In the past I've searched high and low on how to do that on Mac OS, and it was quite polarising. Many people, presumably long time Apple users, asked why would anyone want that? They simply couldn't comprehend anyone would want to. There are the odd paid for app that claims to be able to do this, and I did try one which kinda works. Maybe it was a side effect of the hack, it didn't feels as smooth as in Windows. I'd guess there's some scaling under the hood that didn't translate quite perfectly. This was still the case as of Sierra, haven't tried High Sierra but I'm not putting my hopes up.

 

Similarly on Linux, there was a terminal command you could use to do it, but I never learnt how to execute it on each login. Someone previously submitted it to whoever developed the appropriate part, and the response was on similar lines to the Apple users above... that is the magnitude of ignorance we have out there on what is a basic UI feature.


Main rig: Asus Maximus VIII Hero, i7-6700k stock, Noctua D14, G.Skill Ripjaws V 3200 2x8GB, Asus 1080 Ti Strix OC, Corsair HX750i, In Win 303 NVIDIA, Samsung SM951 512GB, Optane 900p 280GB, Crucial MX200 1TB, Sandisk 960GB, WD Blue 1TB, Acer Predator XB241YU

Coffee tasting: Asrock Z370 Pro4, i7-8086k @ 5.2 GHz, Noctua D15, G.Skill TridentZ 3000C14 @ 3866C17 2x8GB, 1060 3GB, ancient OCZ PSU, Corsair 600C, Crucial BX300 120GB

Ryzen rig: Asus Prime X370-Pro, R7 1700, stock cooler, Crucial Ballistix 2666 2x4GB, Vega 56, Corsair CX550M, CoolerMaster MasterBox, Kingston 240GB, Acer RT280K

VR rig: Asus Z170I Pro Gaming, i7-6700k stock, Silverstone TD03-E, Kingston Hyper-X 2666 2x8GB, Zotac 1070 FE, Corsair CX450M, NZXT Manta, Samsung PM951 256GB, HTC Vive

Gaming laptop: Asus FX503VD, i5-7300HQ, 2x8GB DDR4, GTX 1050, Sandisk 256GB SSD

Total CPU heating: i7-7800X, 2x i7-6700k, i7-6700HQ, i5-6600k, i5-5675C, i5-4570S, i3-8350k, i3-6100, i3-4360, 2x i3-4150T, E5-2683v3, 2x E5-2650, R7 1700, 1600

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Posted · Original PosterOP
On 12/6/2017 at 1:23 PM, porina said:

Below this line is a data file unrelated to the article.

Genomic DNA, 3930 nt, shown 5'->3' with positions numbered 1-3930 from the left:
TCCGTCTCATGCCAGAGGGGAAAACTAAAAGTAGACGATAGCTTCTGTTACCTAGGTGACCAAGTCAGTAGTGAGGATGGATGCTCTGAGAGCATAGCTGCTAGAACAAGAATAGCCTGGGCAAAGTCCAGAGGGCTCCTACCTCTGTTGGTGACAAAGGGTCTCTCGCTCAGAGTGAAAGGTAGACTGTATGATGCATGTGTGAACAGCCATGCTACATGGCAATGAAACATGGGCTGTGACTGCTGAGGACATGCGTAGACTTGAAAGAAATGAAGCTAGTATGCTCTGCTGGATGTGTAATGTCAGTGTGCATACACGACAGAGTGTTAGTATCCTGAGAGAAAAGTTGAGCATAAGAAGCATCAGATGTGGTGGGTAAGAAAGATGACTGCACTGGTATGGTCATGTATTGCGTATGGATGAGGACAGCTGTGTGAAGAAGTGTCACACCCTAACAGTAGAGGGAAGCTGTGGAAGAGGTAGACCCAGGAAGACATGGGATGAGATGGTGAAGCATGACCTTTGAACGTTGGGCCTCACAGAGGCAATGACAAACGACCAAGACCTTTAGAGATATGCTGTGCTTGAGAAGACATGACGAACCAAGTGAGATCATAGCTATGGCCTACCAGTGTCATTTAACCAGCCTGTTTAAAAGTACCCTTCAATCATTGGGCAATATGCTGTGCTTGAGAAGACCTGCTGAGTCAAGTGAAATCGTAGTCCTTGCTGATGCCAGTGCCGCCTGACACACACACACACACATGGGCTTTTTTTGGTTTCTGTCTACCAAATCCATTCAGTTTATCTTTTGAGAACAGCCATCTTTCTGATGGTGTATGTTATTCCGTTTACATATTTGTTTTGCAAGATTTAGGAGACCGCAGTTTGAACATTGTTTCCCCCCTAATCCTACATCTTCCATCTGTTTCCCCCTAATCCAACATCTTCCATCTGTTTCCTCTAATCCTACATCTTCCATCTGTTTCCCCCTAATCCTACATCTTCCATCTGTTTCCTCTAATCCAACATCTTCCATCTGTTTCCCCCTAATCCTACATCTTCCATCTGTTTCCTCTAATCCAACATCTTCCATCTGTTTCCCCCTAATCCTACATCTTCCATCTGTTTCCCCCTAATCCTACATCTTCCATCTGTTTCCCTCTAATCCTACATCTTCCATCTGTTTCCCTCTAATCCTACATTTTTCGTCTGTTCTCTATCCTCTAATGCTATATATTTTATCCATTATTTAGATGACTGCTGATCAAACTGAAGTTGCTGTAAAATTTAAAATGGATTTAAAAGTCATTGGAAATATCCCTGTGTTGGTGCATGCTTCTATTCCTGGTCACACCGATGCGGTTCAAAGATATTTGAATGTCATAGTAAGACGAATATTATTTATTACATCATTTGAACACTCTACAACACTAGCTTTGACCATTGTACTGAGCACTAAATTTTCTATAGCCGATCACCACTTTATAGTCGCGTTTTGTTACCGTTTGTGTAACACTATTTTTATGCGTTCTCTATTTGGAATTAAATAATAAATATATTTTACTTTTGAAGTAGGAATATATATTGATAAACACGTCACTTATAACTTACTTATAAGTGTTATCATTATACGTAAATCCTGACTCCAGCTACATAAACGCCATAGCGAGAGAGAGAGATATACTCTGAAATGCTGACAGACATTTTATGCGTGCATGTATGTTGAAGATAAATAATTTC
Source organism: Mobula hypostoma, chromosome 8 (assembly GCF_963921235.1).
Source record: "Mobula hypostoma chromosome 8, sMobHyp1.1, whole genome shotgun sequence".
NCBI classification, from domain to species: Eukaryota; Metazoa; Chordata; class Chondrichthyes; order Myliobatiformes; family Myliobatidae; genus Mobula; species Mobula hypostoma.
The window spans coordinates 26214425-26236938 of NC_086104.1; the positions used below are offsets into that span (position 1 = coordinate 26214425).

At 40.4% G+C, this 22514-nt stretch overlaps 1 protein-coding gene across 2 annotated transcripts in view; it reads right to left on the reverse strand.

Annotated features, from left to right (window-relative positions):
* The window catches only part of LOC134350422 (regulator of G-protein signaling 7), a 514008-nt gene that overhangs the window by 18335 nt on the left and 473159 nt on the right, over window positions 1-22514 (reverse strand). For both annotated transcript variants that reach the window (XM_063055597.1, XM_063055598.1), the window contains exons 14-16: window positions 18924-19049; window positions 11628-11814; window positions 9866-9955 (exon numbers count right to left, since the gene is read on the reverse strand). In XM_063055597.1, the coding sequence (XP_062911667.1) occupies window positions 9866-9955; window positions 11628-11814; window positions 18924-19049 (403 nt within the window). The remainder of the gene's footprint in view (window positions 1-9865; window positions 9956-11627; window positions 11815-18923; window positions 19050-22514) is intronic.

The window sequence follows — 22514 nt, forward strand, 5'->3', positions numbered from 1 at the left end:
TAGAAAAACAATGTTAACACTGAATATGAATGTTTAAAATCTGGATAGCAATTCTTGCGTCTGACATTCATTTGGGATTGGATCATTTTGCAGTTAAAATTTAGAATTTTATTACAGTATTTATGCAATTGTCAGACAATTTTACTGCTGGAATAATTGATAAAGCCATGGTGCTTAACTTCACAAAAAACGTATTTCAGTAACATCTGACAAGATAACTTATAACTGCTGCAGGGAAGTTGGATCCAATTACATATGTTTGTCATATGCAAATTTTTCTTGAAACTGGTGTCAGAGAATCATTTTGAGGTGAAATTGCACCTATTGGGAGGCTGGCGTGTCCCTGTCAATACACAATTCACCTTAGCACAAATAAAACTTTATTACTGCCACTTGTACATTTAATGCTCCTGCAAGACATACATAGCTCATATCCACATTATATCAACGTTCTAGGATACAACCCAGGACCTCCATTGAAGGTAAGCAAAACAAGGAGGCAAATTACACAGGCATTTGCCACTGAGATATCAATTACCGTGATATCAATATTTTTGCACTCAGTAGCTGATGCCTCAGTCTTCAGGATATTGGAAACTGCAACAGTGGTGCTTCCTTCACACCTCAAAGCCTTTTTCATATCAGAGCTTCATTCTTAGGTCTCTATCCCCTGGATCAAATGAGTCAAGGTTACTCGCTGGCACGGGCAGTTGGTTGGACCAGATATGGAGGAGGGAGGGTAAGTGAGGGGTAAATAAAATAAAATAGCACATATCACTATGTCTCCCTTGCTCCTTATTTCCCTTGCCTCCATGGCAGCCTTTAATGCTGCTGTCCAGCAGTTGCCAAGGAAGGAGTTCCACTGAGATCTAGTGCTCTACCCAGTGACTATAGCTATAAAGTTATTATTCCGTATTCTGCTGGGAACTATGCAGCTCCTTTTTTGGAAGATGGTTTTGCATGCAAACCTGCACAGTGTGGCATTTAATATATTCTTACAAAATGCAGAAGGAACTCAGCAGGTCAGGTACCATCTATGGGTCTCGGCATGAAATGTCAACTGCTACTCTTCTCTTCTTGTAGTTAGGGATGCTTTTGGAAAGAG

My preferred configuration is acceleration off, but Windows seems to be the only OS that offers it without resorting to hacks.

 

In the past I've searched high and low on how to do that on Mac OS, and it was quite polarising. Many people, presumably long time Apple users, asked why would anyone want that? They simply couldn't comprehend anyone would want to. There are the odd paid for app that claims to be able to do this, and I did try one which kinda works. Maybe it was a side effect of the hack, it didn't feels as smooth as in Windows. I'd guess there's some scaling under the hood that didn't translate quite perfectly. This was still the case as of Sierra, haven't tried High Sierra but I'm not putting my hopes up.

 

Similarly on Linux, there was a terminal command you could use to do it, but I never learnt how to execute it on each login. Someone previously submitted it to whoever developed the appropriate part, and the response was on similar lines to the Apple users above... that is the magnitude of ignorance we have out there on what is a basic UI feature.

 

On 12/6/2017 at 12:08 PM, Ryan_Vickers said:

Well in Windows you can just turn acceleration off, which is what most gamers will recommend anyway... I would assume MacOS has the same option, in which case they would then match pretty well :P

Thanks for the help! I just wait until my pc is built.